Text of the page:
Pt. 2 - If You Only Read 5 Books in 2021…
Part 2 — Books to educate, galvanize & build resilience
Part 2 — Books to educate, galvanize & build resilience
The second half of my book recommendation blog post for 2021 is all about books that can help build resilience and grow your intersectional awareness. These are six books that take voices from the margins, offer validating narratives, and generally helped me feel community connection throughout the months of isolation.
Love & Rage: The path of liberation through anger–Lama Rod Owens
I have been awaiting a book by Lama Rod Owens ever since his debut in the collaborative book Radical Dharma. The timing on the release of this book felt like more than a coincidence. It came out mid-June, as the movement for Black lives was spreading well outside the United States and people were taking their love and rage to the streets en masse. Unable to attend protests for health reasons, I was doing all I could to support protesters, amplify the voices of organizers, and contribute financially. It was frustrating though, to not be in a position where I could safely go stand shoulder to shoulder with others in the streets. When this book came out, it was like being gifted the community connection I was craving — a reminder that there is a role for everyone on the path of liberation and every role matters, alongside strong emotions.
This book is part call to action and part call to rest. Part validation and part galvanization. The strength and consistency of Lama Rod’s practice are on every single page. He brings queerness, Blackness, masculinity and femininity together and teaches a Dharma relevant to this historical moment and fully informed by the lineage of ancestors who came before.
I realise that reading non-fiction is not for everyone — I didn’t start reading non-fiction by choice until I was twenty-three — so I always try to offer up alternative ways to engage with the content available in these suggestions. In the case of Lama Rod, there is no shortage of ways you can learn from him. First off, following him on Instagram is a great way to get a taste of his style and get little snippets from this book. You can listen to the episode of Everything is Workable he joined in collaborating on back in 2017 and visit his website to find recordings of his talks. Lama Rod is also the co-founder of Bhumisparsha, a newly formed dharma community with an abundance of online offerings.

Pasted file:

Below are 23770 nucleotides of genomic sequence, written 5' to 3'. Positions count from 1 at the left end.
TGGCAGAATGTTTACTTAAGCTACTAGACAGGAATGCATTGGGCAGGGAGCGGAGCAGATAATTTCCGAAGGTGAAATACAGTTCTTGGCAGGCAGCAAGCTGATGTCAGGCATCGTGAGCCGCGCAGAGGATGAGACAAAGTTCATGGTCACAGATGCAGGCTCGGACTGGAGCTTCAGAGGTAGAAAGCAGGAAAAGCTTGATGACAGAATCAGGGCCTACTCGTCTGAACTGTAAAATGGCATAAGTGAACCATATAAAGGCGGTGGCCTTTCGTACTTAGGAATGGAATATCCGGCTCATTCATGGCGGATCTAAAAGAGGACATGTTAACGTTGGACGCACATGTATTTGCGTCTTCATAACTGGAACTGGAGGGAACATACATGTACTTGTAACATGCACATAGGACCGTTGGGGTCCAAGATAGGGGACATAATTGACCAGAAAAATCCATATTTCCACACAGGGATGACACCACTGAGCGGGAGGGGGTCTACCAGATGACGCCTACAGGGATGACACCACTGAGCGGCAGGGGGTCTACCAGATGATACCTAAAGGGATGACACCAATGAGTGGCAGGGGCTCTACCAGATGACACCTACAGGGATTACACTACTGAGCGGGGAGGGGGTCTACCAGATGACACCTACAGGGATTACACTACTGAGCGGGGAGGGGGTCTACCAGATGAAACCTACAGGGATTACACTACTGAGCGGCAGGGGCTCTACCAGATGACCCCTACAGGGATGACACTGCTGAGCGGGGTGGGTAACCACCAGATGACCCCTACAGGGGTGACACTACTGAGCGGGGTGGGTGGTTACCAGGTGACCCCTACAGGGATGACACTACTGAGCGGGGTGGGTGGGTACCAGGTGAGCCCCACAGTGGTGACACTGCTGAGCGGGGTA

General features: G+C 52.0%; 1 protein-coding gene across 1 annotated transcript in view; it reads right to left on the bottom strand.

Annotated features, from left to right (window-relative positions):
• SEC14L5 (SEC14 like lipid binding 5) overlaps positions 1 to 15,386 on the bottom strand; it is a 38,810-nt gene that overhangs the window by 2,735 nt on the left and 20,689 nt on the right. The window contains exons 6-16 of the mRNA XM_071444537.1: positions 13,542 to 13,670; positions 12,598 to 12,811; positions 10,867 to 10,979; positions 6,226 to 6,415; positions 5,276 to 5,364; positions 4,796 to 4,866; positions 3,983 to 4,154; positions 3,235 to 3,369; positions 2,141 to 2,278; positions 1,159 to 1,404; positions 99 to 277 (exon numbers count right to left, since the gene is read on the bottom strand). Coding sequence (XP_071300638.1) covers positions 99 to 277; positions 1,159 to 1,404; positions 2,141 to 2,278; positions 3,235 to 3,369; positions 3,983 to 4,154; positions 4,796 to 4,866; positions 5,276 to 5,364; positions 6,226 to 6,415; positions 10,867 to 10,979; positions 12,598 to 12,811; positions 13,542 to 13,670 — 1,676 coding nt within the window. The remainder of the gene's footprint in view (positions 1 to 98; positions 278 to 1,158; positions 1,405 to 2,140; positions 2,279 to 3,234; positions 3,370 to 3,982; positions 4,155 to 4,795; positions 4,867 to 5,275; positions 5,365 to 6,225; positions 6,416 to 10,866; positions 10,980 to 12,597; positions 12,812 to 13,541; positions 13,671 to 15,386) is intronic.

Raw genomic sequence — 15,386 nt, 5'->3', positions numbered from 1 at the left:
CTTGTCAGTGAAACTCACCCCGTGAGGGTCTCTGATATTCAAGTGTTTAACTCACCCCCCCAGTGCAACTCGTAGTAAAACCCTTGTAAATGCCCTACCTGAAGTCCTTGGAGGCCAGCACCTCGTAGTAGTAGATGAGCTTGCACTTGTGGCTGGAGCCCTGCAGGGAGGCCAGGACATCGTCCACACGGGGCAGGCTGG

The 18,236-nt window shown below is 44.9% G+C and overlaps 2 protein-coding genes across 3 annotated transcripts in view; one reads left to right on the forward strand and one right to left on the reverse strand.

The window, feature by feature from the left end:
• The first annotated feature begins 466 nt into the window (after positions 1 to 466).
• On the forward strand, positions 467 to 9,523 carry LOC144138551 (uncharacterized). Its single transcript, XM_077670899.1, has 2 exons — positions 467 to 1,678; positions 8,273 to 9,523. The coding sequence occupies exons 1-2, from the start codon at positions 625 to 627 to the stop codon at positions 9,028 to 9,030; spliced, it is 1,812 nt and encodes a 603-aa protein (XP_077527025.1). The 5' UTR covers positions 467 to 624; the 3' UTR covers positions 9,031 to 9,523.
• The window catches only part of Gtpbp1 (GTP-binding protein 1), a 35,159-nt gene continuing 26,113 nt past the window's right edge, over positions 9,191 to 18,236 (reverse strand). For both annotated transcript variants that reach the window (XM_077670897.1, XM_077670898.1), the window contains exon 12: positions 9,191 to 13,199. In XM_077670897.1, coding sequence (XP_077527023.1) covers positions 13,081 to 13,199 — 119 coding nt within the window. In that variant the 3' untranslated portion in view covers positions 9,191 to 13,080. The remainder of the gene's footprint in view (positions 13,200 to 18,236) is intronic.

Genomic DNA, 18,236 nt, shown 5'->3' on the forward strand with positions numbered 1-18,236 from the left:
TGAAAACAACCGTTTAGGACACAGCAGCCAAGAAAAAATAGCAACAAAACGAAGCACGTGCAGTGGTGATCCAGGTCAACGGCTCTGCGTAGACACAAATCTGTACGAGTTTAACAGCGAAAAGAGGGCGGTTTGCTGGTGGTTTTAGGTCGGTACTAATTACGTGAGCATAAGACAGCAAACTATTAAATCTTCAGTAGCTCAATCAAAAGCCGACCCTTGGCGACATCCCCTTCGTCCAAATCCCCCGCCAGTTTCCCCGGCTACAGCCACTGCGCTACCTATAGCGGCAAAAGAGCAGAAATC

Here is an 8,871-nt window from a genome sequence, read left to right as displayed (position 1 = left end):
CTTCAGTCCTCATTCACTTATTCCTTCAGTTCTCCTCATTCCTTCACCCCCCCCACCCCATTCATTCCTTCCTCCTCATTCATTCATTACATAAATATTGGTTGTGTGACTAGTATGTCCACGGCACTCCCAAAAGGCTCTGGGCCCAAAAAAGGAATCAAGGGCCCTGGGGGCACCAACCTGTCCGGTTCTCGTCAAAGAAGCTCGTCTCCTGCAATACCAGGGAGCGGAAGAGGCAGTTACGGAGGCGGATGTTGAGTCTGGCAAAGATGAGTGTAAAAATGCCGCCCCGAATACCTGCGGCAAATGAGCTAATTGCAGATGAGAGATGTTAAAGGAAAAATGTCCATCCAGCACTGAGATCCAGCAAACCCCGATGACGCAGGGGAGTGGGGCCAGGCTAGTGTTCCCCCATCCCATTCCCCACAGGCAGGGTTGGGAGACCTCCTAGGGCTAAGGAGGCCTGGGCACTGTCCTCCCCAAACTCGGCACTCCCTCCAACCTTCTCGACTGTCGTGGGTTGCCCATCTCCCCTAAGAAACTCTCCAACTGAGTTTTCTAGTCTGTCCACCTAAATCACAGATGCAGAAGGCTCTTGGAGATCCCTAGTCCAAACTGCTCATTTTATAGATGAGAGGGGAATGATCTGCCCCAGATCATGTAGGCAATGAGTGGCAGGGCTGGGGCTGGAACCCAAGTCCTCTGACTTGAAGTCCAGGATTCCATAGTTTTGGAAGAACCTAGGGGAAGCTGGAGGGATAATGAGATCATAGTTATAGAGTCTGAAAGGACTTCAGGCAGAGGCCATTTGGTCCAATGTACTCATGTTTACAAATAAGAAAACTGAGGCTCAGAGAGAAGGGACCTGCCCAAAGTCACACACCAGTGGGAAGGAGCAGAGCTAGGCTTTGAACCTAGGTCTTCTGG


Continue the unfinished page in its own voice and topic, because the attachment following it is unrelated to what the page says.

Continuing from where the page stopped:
My Grandmother’s Hands: Racialized Trauma and the Pathway to Mending Our Hearts and Bodies—Resmaa Menakem
Ever since this book came out people have been asking me if I’ve read it. It was little surprise then, when I picked it up, to find Resmaa Menakem’s teachings resonating with me. “No wonder people were asking if I’d read this!” I thought, “I’ve said some of this stuff before!”
Resmaa Menakem’s embodied approach to understanding racism is like an echo of what I’ve learned from Dharma teachers like Zenju Earthlyn Manuel and Reverend angel Kyodo williams. The difference is that he takes a secular approach informed by his training as a therapist and social worker, rather than as a spiritual teacher. Which is not to say this book isn’t incredibly spiritual.
I appreciate how he has written this book like a conversation you must participate in as a reader. He knows how likely folks are to skip over the practices and he says as much. He knows that this is in an American context and informed by his experience as a Black man but still invites the reader to use the practices to explore their own cultural context. He knows that anti-racism work is non-conclusive as long as racist systems continue to function and he sets the tone for the reader to cultivate whatever resiliency is needed to stay in the work.